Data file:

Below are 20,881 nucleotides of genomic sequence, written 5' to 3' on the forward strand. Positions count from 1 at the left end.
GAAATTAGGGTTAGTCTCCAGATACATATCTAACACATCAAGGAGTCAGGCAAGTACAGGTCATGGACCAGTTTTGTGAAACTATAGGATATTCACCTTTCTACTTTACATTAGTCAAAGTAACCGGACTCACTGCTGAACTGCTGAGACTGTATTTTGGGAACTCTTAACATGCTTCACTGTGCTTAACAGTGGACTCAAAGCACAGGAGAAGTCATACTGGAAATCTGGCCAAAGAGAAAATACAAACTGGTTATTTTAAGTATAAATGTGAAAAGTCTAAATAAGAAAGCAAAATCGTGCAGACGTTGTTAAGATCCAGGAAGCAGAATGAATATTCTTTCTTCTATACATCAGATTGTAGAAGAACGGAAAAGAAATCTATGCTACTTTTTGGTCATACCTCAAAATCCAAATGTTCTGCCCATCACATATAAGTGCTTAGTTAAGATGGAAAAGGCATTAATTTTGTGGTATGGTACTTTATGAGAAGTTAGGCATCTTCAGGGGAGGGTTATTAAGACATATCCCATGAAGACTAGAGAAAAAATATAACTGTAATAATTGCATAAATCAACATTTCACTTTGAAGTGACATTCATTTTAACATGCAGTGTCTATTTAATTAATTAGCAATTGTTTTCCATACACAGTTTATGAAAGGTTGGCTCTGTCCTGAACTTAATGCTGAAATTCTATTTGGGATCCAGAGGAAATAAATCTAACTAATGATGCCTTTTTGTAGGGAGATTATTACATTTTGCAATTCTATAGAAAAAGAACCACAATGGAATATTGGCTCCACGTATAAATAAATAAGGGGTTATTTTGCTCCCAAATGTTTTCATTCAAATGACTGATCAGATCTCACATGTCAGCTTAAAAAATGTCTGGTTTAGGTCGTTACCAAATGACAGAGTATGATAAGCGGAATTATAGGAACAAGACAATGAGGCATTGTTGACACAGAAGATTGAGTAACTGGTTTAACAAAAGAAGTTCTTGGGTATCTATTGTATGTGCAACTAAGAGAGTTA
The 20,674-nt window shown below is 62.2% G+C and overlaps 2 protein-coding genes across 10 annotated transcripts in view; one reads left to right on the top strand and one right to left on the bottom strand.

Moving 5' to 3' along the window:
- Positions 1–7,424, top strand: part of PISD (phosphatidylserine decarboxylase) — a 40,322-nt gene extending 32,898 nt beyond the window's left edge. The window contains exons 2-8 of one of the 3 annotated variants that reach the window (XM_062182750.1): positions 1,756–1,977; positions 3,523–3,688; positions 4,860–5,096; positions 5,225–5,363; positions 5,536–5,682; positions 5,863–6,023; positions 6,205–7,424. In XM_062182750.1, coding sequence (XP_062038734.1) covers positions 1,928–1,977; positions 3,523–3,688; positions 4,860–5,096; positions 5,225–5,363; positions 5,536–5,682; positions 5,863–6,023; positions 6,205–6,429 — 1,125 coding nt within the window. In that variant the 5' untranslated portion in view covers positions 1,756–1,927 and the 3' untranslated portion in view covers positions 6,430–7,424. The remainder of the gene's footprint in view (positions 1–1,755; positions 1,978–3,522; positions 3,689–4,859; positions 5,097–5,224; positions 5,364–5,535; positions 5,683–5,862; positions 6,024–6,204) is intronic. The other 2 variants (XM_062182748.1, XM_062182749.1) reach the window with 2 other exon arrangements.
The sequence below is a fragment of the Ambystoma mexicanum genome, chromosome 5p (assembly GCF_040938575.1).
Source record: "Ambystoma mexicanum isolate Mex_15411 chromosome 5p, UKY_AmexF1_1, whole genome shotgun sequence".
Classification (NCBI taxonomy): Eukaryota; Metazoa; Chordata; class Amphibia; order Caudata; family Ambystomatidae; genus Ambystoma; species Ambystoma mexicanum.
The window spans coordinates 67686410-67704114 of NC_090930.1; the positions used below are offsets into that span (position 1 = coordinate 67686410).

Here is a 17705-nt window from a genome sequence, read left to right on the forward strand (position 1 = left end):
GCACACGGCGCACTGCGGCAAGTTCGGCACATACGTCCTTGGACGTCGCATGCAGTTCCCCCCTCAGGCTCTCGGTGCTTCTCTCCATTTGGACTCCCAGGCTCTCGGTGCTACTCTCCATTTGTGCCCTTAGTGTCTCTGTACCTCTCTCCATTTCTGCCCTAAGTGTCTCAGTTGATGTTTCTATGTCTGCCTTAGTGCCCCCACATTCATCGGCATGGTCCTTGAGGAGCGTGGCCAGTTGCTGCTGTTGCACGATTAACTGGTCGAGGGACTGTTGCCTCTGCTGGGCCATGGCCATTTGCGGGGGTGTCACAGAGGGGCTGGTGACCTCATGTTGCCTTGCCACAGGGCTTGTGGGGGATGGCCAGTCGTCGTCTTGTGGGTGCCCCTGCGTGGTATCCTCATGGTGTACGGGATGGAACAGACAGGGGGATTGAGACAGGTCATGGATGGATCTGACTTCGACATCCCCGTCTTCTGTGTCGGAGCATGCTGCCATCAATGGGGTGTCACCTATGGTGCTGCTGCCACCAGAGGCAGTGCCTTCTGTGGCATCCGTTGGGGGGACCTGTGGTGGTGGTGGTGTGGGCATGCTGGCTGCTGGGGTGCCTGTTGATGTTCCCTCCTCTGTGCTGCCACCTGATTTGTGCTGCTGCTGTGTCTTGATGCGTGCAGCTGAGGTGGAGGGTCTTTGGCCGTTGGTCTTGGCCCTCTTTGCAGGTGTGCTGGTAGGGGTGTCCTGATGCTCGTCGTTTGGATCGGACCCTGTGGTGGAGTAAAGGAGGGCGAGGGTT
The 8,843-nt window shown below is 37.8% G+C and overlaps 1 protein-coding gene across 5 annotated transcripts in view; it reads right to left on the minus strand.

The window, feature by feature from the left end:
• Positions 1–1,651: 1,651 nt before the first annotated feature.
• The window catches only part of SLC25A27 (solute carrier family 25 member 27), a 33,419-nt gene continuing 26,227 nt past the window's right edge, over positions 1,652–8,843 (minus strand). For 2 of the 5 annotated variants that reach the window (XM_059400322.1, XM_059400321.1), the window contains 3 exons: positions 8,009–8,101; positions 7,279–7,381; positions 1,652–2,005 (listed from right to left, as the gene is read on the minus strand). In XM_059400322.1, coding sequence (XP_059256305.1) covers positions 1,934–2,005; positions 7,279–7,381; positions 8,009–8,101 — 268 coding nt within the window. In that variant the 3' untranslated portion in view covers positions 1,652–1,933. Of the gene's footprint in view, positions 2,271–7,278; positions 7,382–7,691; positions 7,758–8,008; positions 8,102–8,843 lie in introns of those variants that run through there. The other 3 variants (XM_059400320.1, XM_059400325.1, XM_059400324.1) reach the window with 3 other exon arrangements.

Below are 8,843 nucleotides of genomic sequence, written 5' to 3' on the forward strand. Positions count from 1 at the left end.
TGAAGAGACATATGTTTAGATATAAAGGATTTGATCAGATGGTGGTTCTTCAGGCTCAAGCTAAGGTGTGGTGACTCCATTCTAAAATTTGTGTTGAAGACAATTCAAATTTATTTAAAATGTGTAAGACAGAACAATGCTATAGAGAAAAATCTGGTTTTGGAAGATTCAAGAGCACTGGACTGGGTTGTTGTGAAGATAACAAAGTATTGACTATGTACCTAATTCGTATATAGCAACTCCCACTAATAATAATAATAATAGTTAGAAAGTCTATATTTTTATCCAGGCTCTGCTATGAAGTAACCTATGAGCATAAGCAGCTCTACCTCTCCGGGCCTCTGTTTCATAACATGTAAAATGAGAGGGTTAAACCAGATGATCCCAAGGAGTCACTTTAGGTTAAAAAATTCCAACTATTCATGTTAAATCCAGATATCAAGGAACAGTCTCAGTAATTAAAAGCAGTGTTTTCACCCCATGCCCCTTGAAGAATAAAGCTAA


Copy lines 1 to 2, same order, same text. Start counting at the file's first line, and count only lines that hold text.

Below are 20,881 nucleotides of genomic sequence, written 5' to 3' on the forward strand. Positions count from 1 at the left end.
GAAATTAGGGTTAGTCTCCAGATACATATCTAACACATCAAGGAGTCAGGCAAGTACAGGTCATGGACCAGTTTTGTGAAACTATAGGATATTCACCTTTCTACTTTACATTAGTCAAAGTAACCGGACTCACTGCTGAACTGCTGAGACTGTATTTTGGGAACTCTTAACATGCTTCACTGTGCTTAACAGTGGACTCAAAGCACAGGAGAAGTCATACTGGAAATCTGGCCAAAGAGAAAATACAAACTGGTTATTTTAAGTATAAATGTGAAAAGTCTAAATAAGAAAGCAAAATCGTGCAGACGTTGTTAAGATCCAGGAAGCAGAATGAATATTCTTTCTTCTATACATCAGATTGTAGAAGAACGGAAAAGAAATCTATGCTACTTTTTGGTCATACCTCAAAATCCAAATGTTCTGCCCATCACATATAAGTGCTTAGTTAAGATGGAAAAGGCATTAATTTTGTGGTATGGTACTTTATGAGAAGTTAGGCATCTTCAGGGGAGGGTTATTAAGACATATCCCATGAAGACTAGAGAAAAAATATAACTGTAATAATTGCATAAATCAACATTTCACTTTGAAGTGACATTCATTTTAACATGCAGTGTCTATTTAATTAATTAGCAATTGTTTTCCATACACAGTTTATGAAAGGTTGGCTCTGTCCTGAACTTAATGCTGAAATTCTATTTGGGATCCAGAGGAAATAAATCTAACTAATGATGCCTTTTTGTAGGGAGATTATTACATTTTGCAATTCTATAGAAAAAGAACCACAATGGAATATTGGCTCCACGTATAAATAAATAAGGGGTTATTTTGCTCCCAAATGTTTTCATTCAAATGACTGATCAGATCTCACATGTCAGCTTAAAAAATGTCTGGTTTAGGTCGTTACCAAATGACAGAGTATGATAAGCGGAATTATAGGAACAAGACAATGAGGCATTGTTGACACAGAAGATTGAGTAACTGGTTTAACAAAAGAAGTTCTTGGGTATCTATTGTATGTGCAACTAAGAGAGTTA